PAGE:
Paper 2011/002

A Zero-One Law for Secure Multi-Party Computation with Ternary Outputs (full version)

Gunnar Kreitz


There are protocols to privately evaluate any function in the honest-but-curious setting assuming that the honest nodes are in majority. For some specific functions, protocols are known which remain secure even without an honest majority. The seminal work by Chor and Kushilevitz [CK91] gave a complete characterization of Boolean functions, showing that each Boolean function either requires an honest majority, or is such that it can be privately evaluated regardless of the number of colluding nodes. The problem of discovering the threshold for secure evaluation of more general functions remains an open problem. Towards a resolution, we provide a complete characterization of the security threshold for functions with three different outputs. Surprisingly, the zero-one law for Boolean functions extends to Z_3, meaning that each function with range Z_3 either requires honest majority or tolerates up to $n$ colluding nodes.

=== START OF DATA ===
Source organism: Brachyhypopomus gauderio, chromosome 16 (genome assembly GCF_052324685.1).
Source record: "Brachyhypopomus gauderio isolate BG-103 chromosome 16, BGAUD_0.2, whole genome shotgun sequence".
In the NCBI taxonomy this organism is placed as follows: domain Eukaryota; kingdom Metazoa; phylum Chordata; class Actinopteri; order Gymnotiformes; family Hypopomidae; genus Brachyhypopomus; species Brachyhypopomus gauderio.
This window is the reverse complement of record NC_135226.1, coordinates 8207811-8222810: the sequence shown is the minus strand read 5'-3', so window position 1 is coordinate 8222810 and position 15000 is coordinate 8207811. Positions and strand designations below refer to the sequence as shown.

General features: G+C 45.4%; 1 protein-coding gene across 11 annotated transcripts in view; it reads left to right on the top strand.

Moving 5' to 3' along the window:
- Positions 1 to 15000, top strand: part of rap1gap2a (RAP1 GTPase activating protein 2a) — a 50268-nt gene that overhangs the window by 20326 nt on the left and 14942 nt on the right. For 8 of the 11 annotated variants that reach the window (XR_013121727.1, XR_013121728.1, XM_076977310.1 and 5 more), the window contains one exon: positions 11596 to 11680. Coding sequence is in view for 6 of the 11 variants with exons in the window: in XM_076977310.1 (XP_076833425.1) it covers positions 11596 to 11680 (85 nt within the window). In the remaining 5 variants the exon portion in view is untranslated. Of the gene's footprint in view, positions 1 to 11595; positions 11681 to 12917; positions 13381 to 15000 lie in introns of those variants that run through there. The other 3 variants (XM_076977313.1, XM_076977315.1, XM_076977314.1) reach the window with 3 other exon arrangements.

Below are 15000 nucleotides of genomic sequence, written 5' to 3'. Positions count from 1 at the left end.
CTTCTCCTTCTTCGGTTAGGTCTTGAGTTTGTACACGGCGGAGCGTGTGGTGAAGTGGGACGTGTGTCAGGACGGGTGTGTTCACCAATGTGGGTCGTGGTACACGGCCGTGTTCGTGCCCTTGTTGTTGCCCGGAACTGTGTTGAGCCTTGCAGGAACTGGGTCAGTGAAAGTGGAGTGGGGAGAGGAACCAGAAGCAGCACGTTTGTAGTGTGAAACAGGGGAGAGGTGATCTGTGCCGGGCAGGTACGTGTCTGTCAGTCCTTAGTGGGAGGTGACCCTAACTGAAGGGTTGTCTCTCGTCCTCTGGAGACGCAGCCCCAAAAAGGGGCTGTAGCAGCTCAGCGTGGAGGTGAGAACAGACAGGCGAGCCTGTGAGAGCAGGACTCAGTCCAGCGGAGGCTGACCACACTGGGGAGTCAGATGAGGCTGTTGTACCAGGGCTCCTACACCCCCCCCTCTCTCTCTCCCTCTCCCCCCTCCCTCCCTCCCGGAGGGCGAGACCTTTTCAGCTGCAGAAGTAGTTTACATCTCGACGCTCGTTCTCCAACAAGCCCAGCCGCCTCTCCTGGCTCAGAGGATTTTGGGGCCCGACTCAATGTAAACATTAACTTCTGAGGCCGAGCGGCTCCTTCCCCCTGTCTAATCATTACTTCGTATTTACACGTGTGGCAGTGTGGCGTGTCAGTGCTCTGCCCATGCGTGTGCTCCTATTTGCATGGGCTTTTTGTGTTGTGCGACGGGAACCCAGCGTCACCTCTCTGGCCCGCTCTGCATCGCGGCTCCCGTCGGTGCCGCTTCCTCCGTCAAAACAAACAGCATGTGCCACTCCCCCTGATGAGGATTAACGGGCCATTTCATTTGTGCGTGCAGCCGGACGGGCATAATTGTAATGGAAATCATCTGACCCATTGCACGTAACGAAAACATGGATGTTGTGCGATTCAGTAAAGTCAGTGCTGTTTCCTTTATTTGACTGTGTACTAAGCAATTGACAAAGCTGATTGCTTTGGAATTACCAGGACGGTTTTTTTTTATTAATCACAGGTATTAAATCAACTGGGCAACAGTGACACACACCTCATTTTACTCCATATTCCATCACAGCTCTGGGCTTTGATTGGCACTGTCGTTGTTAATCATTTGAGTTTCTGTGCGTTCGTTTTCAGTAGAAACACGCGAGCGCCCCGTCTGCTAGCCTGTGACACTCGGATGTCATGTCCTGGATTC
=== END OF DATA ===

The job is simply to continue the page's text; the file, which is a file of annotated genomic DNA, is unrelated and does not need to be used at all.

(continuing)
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Publication info
Published elsewhere. This is the full version of a paper accepted for publication at TCC 2011
Contact author(s)
gkreitz @ kth se
2011-01-05: received
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Creative Commons Attribution


      author = {Gunnar Kreitz},
      title = {A Zero-One Law for Secure Multi-Party Computation with Ternary Outputs (full version)},
      howpublished = {Cryptology ePrint Archive, Paper 2011/002},
      year = {2011},
      note = {\url{}},
      url = {}
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